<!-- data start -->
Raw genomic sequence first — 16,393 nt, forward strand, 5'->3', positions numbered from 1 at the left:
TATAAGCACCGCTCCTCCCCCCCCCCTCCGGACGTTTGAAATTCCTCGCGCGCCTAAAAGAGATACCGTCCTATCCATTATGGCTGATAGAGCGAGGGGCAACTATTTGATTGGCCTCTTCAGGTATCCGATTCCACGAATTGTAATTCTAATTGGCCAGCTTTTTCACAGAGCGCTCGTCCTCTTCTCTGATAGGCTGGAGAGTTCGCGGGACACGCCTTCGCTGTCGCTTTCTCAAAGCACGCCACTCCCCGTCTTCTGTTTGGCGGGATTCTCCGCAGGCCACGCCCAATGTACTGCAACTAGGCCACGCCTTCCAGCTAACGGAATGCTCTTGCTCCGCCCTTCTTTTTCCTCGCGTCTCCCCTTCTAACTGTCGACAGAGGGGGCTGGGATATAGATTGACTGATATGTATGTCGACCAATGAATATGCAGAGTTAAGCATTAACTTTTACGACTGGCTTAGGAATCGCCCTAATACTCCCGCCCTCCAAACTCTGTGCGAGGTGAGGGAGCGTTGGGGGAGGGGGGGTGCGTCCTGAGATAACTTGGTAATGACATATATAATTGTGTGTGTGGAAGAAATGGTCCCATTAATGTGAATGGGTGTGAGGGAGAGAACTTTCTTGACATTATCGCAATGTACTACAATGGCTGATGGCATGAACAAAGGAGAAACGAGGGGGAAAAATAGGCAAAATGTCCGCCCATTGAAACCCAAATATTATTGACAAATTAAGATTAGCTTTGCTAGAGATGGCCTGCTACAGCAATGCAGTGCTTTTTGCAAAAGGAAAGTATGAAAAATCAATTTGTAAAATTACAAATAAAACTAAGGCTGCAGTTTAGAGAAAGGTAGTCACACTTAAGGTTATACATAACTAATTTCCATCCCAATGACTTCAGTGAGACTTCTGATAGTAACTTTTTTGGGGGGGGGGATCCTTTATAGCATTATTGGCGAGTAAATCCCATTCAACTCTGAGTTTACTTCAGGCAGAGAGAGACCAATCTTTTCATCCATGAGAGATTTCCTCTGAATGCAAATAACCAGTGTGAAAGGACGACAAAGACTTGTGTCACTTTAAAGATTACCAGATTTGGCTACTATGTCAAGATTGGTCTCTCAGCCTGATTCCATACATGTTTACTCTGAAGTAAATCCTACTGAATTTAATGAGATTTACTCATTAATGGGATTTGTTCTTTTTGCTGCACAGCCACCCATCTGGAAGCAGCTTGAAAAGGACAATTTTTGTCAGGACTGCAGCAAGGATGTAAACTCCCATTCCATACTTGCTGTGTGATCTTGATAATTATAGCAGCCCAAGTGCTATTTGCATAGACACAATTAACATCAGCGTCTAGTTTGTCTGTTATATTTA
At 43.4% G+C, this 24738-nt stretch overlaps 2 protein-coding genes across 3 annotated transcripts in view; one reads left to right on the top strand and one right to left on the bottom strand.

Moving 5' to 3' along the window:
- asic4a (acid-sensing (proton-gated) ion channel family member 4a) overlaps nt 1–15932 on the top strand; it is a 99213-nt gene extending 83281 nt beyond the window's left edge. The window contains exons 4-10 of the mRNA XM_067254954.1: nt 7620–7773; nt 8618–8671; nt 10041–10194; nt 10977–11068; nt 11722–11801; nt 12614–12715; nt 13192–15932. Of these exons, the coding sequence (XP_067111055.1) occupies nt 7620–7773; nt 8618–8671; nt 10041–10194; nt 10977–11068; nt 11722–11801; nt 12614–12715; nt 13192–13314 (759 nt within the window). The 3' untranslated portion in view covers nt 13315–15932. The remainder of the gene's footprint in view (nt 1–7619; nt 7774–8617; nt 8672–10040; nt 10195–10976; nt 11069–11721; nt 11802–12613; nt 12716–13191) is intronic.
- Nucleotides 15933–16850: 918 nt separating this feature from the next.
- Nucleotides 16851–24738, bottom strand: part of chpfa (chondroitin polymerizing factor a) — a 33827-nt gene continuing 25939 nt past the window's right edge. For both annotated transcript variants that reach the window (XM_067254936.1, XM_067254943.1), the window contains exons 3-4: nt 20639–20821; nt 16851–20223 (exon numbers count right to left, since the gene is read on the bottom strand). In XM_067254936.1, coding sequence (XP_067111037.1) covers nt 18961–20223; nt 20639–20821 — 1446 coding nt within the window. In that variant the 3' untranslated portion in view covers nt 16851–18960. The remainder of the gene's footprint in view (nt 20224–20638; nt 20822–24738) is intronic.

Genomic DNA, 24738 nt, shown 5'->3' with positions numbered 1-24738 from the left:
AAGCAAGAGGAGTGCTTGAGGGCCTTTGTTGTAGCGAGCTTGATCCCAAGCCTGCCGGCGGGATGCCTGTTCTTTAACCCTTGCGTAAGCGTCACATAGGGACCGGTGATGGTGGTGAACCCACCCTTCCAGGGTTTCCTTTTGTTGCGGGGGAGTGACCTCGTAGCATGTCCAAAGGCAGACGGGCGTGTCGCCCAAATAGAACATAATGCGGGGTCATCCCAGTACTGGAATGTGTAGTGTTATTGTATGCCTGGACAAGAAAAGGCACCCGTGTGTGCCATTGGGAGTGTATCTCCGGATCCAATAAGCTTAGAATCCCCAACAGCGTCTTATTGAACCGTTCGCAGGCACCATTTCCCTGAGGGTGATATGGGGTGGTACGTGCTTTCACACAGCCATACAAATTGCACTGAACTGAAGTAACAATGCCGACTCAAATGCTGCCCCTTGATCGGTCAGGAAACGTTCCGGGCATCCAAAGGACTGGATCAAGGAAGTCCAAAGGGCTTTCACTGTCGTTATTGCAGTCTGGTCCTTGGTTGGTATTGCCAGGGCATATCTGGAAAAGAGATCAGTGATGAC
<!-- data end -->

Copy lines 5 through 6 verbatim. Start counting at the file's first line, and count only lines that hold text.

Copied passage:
- asic4a (acid-sensing (proton-gated) ion channel family member 4a) overlaps nt 1–15932 on the top strand; it is a 99213-nt gene extending 83281 nt beyond the window's left edge. The window contains exons 4-10 of the mRNA XM_067254954.1: nt 7620–7773; nt 8618–8671; nt 10041–10194; nt 10977–11068; nt 11722–11801; nt 12614–12715; nt 13192–15932. Of these exons, the coding sequence (XP_067111055.1) occupies nt 7620–7773; nt 8618–8671; nt 10041–10194; nt 10977–11068; nt 11722–11801; nt 12614–12715; nt 13192–13314 (759 nt within the window). The 3' untranslated portion in view covers nt 13315–15932. The remainder of the gene's footprint in view (nt 1–7619; nt 7774–8617; nt 8672–10040; nt 10195–10976; nt 11069–11721; nt 11802–12613; nt 12716–13191) is intronic.
- Nucleotides 15933–16850: 918 nt separating this feature from the next.